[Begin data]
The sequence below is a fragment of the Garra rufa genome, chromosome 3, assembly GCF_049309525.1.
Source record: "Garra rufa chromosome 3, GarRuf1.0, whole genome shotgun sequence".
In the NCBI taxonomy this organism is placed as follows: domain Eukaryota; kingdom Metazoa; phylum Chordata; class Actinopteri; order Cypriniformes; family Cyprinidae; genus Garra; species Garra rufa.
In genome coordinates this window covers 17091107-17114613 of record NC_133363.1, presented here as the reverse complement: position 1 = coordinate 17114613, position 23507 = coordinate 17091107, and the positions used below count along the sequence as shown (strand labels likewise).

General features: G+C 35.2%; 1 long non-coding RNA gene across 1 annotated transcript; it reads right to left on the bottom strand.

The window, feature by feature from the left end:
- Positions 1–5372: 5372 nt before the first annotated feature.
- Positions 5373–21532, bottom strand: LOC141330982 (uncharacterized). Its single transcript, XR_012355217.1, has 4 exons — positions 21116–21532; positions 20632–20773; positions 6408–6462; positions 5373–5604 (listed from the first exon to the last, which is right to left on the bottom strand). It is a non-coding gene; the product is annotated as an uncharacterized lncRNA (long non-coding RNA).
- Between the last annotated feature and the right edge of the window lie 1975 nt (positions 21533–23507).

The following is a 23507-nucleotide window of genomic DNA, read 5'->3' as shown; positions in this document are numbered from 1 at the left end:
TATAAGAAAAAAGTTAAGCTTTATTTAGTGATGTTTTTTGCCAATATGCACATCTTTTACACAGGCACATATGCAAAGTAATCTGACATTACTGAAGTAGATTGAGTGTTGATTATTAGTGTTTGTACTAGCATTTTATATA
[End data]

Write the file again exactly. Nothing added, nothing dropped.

The sequence below is a fragment of the Garra rufa genome, chromosome 3, assembly GCF_049309525.1.
Source record: "Garra rufa chromosome 3, GarRuf1.0, whole genome shotgun sequence".
In the NCBI taxonomy this organism is placed as follows: domain Eukaryota; kingdom Metazoa; phylum Chordata; class Actinopteri; order Cypriniformes; family Cyprinidae; genus Garra; species Garra rufa.
In genome coordinates this window covers 17091107-17114613 of record NC_133363.1, presented here as the reverse complement: position 1 = coordinate 17114613, position 23507 = coordinate 17091107, and the positions used below count along the sequence as shown (strand labels likewise).

General features: G+C 35.2%; 1 long non-coding RNA gene across 1 annotated transcript; it reads right to left on the bottom strand.

The window, feature by feature from the left end:
- Positions 1–5372: 5372 nt before the first annotated feature.
- Positions 5373–21532, bottom strand: LOC141330982 (uncharacterized). Its single transcript, XR_012355217.1, has 4 exons — positions 21116–21532; positions 20632–20773; positions 6408–6462; positions 5373–5604 (listed from the first exon to the last, which is right to left on the bottom strand). It is a non-coding gene; the product is annotated as an uncharacterized lncRNA (long non-coding RNA).
- Between the last annotated feature and the right edge of the window lie 1975 nt (positions 21533–23507).

The following is a 23507-nucleotide window of genomic DNA, read 5'->3' as shown; positions in this document are numbered from 1 at the left end:
TATAAGAAAAAAGTTAAGCTTTATTTAGTGATGTTTTTTGCCAATATGCACATCTTTTACACAGGCACATATGCAAAGTAATCTGACATTACTGAAGTAGATTGAGTGTTGATTATTAGTGTTTGTACTAGCATTTTATATA